We’ve done pretty well teaching our kids the value of money, getting them from the allowance stage all the way to their first credit card offer, one or two of which came with spending limits higher than our own.
Sam manages his own earnings and expenses. We had a scare when he first turned 18 and we helped him get a debit card. He lost it at the dentist’s office several months later and we scrambled to shut everything down before the person who “found it” bought more than a tank of gas. But sitting down with the Denton police to file a report made an impression on Sam, and he hasn’t lost the card in the four years since. He likes Microsoft Money and its tools that help keep track. He asks me a question from time to time, so I know he’s thinking about his savings and taxes, too.
Frankly, he spoiled me a little. He’s not much of a “consumer” and likes his clothes well-worn. Too well-worn, sometimes.
The two younger kids are just as capable, but school demands make it difficult for them to come off as savvy. Summer is here, so I haven’t heard “I need $5-10 for lunch after the track meet/band contest/play practice,” or “Can you write a check for $15 to buy a club t-shirt/photo/bucket of cookie dough” for several weeks now.
Our tax relief with the superintendents’ victory over Robin Hood and his merry men in the Texas Legislature felt particularly short-lived these past several years with the kids in high school.
All’s fair in love and politics until recorded votes, yet I couldn’t blame the lieutenant governor for the local rule that required my daughter to purchase a catered pasta-and-beef vinaigrette because no sack lunches were allowed on the bus to the band contest. Thankfully, that rule was short-lived, too.
When the children were young, I was happy to show my support for my children’s education and their teachers. The supply lists got longer as they got older, and the bundles got more expensive each year. The year the tab came to $300 was the last I bought supplies as part of a PTA fundraiser. After that, I tried to reuse. We adopted the phrase, “shop the house.” The kids scrounged and traded first, crossing stuff off the supply list before we went to the discount store to get the rest.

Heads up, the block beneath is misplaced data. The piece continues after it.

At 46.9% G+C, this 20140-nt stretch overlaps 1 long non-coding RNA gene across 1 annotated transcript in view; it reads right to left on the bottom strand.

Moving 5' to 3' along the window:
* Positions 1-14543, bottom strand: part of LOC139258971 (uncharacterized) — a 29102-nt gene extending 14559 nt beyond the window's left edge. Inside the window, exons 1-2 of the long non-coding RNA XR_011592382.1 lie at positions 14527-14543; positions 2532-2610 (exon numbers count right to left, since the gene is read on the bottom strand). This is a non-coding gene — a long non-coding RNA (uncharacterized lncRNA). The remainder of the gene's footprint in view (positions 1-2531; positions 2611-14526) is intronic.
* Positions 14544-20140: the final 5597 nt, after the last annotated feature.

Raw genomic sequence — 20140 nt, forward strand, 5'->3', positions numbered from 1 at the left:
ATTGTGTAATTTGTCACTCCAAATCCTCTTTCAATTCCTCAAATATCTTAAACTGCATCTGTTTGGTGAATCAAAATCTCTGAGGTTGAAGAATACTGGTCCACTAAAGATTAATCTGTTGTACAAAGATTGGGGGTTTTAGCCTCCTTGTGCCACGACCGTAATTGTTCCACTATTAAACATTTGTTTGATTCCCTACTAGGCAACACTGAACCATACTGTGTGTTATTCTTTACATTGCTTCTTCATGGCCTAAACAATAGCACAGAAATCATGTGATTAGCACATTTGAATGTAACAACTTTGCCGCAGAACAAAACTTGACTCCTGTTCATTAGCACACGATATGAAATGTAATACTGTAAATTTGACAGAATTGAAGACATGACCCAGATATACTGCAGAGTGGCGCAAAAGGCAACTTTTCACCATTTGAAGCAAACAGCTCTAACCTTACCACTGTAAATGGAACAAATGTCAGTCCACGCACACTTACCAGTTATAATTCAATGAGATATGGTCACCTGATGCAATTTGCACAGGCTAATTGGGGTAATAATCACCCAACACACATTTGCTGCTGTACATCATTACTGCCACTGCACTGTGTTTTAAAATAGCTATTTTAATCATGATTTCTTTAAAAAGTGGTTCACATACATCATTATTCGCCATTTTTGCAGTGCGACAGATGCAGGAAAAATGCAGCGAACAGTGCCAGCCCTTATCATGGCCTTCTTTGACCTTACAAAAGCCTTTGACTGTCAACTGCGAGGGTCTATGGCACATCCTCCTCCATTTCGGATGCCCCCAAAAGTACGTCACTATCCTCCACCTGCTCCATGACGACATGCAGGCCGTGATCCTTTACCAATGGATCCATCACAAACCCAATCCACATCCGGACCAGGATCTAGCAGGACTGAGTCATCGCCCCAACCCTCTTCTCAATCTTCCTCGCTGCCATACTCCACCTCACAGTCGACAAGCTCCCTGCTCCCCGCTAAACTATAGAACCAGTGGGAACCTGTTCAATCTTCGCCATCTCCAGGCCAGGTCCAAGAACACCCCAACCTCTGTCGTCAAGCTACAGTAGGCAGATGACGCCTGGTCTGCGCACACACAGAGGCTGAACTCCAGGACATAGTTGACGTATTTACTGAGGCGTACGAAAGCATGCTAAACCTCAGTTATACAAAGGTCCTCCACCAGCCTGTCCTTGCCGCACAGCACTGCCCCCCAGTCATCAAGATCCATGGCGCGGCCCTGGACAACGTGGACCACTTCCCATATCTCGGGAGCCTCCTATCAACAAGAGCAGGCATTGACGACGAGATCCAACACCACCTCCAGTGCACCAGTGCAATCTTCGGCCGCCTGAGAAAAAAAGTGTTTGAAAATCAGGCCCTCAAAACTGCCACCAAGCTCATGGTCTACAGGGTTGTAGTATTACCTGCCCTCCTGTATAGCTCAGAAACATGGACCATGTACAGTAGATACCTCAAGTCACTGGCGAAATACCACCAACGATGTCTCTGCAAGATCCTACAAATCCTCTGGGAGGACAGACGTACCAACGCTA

One troubling year, a teacher asked us to replace Sam’s missing supplies, such as scissors and tape, several times before she discovered other children were shopping at his desk.
Some items we bought — construction paper, paper towels, tissues, hand sanitizer — were going into a shared stash in the supply cupboard. I wanted to rebel when I saw the mountain of paper towels and facial tissues. I also wanted to trust the teachers, but a box per child, maybe two, but not three, seemed like it ought to do for the year.
A year later, I looked at the number of No. 2 pencils on the supply list and did the long division myself – it worked out to a pencil a week. That’s a lot of long division. The rebellion began. I bought half the required pencils.
Each year there were oddly specific requests, too, such as one red pocket folder with brads or a pack of unlined index cards and alphabetical dividers – and don’t forget the file box. Occasionally, these oddities came home at the end of the year unused. I grilled one hapless teacher until she confessed. Sometimes lessons plans were just that. Plans.
My rebellion broke wide open. I became one of those parents who sent their kids to school with half a pack of mis-matched markers and old pencils with new eraser tops. Michael kept telling me I bought the wrong kind of poster board home from the grocery store for his fifth grade social studies project. The right kind involved a special shopping trip and ten times the money, so I ignored him. He got a B. This year he turned 19 and think he’s finally forgiven me.